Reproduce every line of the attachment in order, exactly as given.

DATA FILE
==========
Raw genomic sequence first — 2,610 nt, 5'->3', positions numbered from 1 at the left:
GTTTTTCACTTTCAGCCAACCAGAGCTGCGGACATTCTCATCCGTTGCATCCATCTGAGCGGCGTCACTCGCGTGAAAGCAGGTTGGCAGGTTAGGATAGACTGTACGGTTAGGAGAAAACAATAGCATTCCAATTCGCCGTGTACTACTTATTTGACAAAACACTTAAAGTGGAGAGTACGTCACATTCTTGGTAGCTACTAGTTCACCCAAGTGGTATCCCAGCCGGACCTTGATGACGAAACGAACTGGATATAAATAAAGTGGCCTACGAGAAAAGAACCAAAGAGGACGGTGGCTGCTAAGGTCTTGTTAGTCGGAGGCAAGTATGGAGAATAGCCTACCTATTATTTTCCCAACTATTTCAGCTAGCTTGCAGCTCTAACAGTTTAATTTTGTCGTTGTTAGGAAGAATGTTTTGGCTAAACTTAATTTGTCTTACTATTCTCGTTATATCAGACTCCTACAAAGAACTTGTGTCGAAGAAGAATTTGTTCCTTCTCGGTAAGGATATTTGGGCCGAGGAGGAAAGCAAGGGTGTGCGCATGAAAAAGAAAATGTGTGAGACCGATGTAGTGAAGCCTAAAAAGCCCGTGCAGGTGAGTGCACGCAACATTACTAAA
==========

Raw genomic sequence first — 2,610 nt, 5'->3', positions numbered from 1 at the left:
GTTTTTCACTTTCAGCCAACCAGAGCTGCGGACATTCTCATCCGTTGCATCCATCTGAGCGGCGTCACTCGCGTGAAAGCAGGTTGGCAGGTTAGGATAGACTGTACGGTTAGGAGAAAACAATAGCATTCCAATTCGCCGTGTACTACTTATTTGACAAAACACTTAAAGTGGAGAGTACGTCACATTCTTGGTAGCTACTAGTTCACCCAAGTGGTATCCCAGCCGGACCTTGATGACGAAACGAACTGGATATAAATAAAGTGGCCTACGAGAAAAGAACCAAAGAGGACGGTGGCTGCTAAGGTCTTGTTAGTCGGAGGCAAGTATGGAGAATAGCCTACCTATTATTTTCCCAACTATTTCAGCTAGCTTGCAGCTCTAACAGTTTAATTTTGTCGTTGTTAGGAAGAATGTTTTGGCTAAACTTAATTTGTCTTACTATTCTCGTTATATCAGACTCCTACAAAGAACTTGTGTCGAAGAAGAATTTGTTCCTTCTCGGTAAGGATATTTGGGCCGAGGAGGAAAGCAAGGGTGTGCGCATGAAAAAGAAAATGTGTGAGACCGATGTAGTGAAGCCTAAAAAGCCCGTGCAGGTGAGTGCACGCAACATTACTAAA